Walt WhitmanWalt Whitman was a follower of the two Transcendentalist Ralph Waldo Emerson andHenry David Thoreau.
He believed in Emerson and Thoreaus Trascendentalist beliefs. Whitman believed that individualism stems from listening to ones inner voice and that oneslife is guided by ones intuition. The Transcendentalist centered on the divinity of eachindividual; but this divinity could be self-discovered only if the person had the independence ofmind to do so. Whitman lent himself to this concept of independence.
He once said,Everythingon earth has the divine spark within and thus is all part of a whole. (web. pg2trans. ) Thisphilosophy of individualism led to an optimistic emphasis on society. Because Whitmanimmodestly praised the human body and glorified the senses, Walt Whitmans poems assert theworth of the individual and the oneness of all humanity. Walt Whitman was an American poet who was born on May 31, 1819, near Huntington,N.Order now
Y. He was the second of a family of nine children. His father was a carpenter and his mother,who he a had a close relationship,was a housewife. When he was four years old, his familymoved to Brooklyn, where he attended public school for six years before being apprenticed to aprinter. In 1835 he began teaching in country schools.
After several yrs. spent at various jobs,including building houses, he began writing a new kind of poetry and thereafter neglectedbusiness. Shortly after, in 1955 Whitman issued the first of many editions of Leaves of Grass, avolume of poetry in a new kind of versification, far different from his sentimental rhymed verseof the 1840s. Andrews 2Whitmans first poem in Leaves of Grass is called Song of Myself. In this poemWhitman writes about himself and as is characteristic of Whitman, the self becomes ametaphor for humanity as a whole.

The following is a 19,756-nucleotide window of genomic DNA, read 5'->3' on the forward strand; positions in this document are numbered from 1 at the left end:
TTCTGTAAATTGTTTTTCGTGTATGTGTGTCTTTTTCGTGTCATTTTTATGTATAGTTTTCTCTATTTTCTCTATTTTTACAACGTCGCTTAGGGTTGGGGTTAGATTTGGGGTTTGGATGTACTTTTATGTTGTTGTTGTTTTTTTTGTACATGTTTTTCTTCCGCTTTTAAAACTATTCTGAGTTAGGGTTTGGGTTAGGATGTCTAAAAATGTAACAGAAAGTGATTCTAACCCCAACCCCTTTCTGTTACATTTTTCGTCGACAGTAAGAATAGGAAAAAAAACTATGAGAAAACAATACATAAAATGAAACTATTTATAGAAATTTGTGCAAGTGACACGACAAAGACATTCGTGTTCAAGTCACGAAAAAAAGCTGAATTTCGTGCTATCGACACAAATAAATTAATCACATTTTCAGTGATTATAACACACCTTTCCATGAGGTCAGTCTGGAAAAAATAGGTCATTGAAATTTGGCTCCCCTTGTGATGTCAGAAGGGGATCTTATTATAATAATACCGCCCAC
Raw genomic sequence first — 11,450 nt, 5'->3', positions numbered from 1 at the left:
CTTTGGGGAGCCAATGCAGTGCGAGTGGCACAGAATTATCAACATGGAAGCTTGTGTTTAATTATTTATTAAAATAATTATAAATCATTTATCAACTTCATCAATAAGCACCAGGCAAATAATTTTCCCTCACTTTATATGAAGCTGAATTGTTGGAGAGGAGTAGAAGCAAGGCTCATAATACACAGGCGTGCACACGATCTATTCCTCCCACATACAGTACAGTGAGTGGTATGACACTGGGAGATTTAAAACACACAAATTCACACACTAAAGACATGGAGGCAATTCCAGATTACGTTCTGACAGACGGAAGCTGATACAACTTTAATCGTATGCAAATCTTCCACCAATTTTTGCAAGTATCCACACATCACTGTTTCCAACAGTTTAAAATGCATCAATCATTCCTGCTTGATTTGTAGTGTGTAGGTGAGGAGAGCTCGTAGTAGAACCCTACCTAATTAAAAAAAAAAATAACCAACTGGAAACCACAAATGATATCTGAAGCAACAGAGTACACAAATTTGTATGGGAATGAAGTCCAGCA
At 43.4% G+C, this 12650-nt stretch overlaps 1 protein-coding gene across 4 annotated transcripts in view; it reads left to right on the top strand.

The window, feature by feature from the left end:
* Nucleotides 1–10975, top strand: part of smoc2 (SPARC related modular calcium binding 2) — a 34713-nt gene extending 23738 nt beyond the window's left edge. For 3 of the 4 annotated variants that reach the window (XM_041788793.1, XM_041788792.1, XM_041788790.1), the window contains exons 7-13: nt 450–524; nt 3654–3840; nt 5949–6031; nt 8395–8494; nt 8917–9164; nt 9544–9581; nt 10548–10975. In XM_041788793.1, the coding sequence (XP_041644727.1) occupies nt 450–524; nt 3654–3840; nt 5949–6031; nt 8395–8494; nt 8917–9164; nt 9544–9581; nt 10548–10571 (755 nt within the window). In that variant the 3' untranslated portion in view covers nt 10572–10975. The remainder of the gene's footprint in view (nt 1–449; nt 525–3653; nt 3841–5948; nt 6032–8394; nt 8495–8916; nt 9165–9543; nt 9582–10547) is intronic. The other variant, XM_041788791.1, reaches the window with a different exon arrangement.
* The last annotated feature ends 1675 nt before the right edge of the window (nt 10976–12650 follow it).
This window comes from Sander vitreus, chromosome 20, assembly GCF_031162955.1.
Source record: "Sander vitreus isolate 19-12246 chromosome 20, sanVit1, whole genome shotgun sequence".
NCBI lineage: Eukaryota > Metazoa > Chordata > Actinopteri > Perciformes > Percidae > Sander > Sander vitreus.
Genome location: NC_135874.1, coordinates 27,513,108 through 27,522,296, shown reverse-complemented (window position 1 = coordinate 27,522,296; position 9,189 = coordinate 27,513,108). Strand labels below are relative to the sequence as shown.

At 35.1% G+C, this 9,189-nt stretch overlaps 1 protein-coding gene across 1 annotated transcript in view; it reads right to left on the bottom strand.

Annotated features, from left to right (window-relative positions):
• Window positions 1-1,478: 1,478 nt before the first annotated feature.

Whitman came to no conclusion and does not satisfy thereaders of this poem. In Song of Myself Whitman tells us that the absolute unity of matter andspirit, and all which that unity involves, is the dominant conception of this first and mostcharacteristic period. Whitman said, The true poet is not the follower of beauty, but the augustof beauty. (pg 362 Crit). Whitmans Song of Myself was capable of making whoever withesto be so, wiser, happier, better; and it does these not by acting on the intelect, by telling us whatis best for us, what we ought to do and avoid doing, but by acting directly on the moral natureitself, and elevating and purifying that. Song of Myself is the most complete utterance of Whitmans first great conception oflife.
No innovations must be permitted on the stern severities of out liberty and ourequality. (web. page 2 USR) That was the message that Whitman was trying to get through topeople by reading his poems. In most of Whitmans poems including Song of MyselfWhitman appears to be surrounded by women and children, and by young men, and by commonobjects and qualities.
He gives to each just what belongs to it, neither more or less. The personnearest him, that person he ushers hand in hand with himself. Song of Myself was the poemthat I believe revieled the most about Whitmans attitude and beliefs. In Song of MyselfWhitman celebrates individuality and his beliefs of the existence of a shared universal self orsoul. This also showes how he really believed in Transcendentalism which stated stong intenseindividualism and self-reliance.
Critics who didnt believe in Whitmans beliefs rejected hisoptimistic outlook on humanity and life. They declared such optimism naive and unrealistic. They felt humans were depraved and had to stuggle for goodness. They feared the people whodesired complete individualism would give into the worse angles of mans nature. They viewedWhitmans Transcendentalism as selfish and impractal.
Andrews 3Whitmans Leaves of Grass was made up of 11 other poems that were just asinconclusive as Song of Myself. They were all written to express Whitmans belief ofTranscendentalism. In the Leaves of Grass are the facts of eternity and immortality, largelytreated. Leaves of Grass was an attemped, as they are, of a naive, masculine, and affectionateperson, to cast into literature not only his own grit and arrogance, but his own flesh and form. His whole work, his life, manners, friendlyships, writings, all have among their leading purposesan evident purpose to stamp a new type of character, namely